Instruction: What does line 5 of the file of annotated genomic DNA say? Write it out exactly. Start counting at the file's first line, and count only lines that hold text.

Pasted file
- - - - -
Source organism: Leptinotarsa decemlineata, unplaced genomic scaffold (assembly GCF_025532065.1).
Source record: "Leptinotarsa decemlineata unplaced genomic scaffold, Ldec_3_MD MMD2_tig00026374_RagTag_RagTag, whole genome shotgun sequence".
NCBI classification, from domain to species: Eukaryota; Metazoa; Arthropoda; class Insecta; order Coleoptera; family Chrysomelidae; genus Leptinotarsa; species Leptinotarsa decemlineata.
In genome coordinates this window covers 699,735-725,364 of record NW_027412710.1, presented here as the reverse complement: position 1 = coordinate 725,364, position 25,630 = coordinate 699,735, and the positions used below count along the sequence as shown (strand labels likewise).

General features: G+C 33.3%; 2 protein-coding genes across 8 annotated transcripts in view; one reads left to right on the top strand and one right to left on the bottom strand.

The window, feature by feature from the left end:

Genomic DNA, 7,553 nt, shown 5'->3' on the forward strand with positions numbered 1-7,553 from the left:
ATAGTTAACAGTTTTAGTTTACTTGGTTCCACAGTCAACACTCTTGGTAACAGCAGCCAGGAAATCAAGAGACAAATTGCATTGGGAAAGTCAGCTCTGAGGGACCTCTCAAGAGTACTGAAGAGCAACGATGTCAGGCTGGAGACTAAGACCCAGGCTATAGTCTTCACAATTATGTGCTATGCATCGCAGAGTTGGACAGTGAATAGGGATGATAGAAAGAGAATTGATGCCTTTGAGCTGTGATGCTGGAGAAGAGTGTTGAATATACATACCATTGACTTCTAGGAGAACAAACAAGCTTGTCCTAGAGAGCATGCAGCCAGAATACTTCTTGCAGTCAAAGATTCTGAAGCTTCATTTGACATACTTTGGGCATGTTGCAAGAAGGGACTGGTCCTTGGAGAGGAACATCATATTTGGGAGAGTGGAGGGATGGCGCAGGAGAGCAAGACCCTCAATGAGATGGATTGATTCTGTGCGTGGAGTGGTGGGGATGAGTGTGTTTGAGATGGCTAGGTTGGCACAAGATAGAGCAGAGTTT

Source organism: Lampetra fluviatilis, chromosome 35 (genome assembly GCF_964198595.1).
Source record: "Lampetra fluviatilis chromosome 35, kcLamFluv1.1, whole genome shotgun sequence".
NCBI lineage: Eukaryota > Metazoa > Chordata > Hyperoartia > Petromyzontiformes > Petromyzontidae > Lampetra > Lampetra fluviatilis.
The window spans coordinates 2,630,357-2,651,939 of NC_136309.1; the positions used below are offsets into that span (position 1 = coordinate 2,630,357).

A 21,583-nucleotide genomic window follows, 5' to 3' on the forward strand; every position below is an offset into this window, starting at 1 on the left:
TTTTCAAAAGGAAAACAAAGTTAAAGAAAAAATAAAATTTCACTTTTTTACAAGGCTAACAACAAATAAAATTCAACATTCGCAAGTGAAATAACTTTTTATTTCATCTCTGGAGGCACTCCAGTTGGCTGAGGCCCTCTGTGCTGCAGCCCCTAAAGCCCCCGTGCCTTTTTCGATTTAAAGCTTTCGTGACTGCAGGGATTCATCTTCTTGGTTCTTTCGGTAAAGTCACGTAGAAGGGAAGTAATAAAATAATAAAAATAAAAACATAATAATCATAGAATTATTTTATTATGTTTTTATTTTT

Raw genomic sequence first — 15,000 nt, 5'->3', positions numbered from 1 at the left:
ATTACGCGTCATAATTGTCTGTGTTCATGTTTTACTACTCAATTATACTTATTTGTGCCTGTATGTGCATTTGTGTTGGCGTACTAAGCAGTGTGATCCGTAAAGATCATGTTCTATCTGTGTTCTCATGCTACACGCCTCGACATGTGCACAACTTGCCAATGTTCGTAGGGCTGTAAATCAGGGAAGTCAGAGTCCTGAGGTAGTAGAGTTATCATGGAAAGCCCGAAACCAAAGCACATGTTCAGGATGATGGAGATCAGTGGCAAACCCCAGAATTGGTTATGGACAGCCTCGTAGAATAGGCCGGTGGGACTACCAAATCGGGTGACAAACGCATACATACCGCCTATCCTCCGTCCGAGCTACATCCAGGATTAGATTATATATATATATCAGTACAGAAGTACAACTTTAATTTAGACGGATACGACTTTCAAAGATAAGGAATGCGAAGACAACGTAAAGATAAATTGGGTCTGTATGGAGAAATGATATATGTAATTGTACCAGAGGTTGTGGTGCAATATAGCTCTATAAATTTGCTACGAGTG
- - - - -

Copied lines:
General features: G+C 33.3%; 2 protein-coding genes across 8 annotated transcripts in view; one reads left to right on the top strand and one right to left on the bottom strand.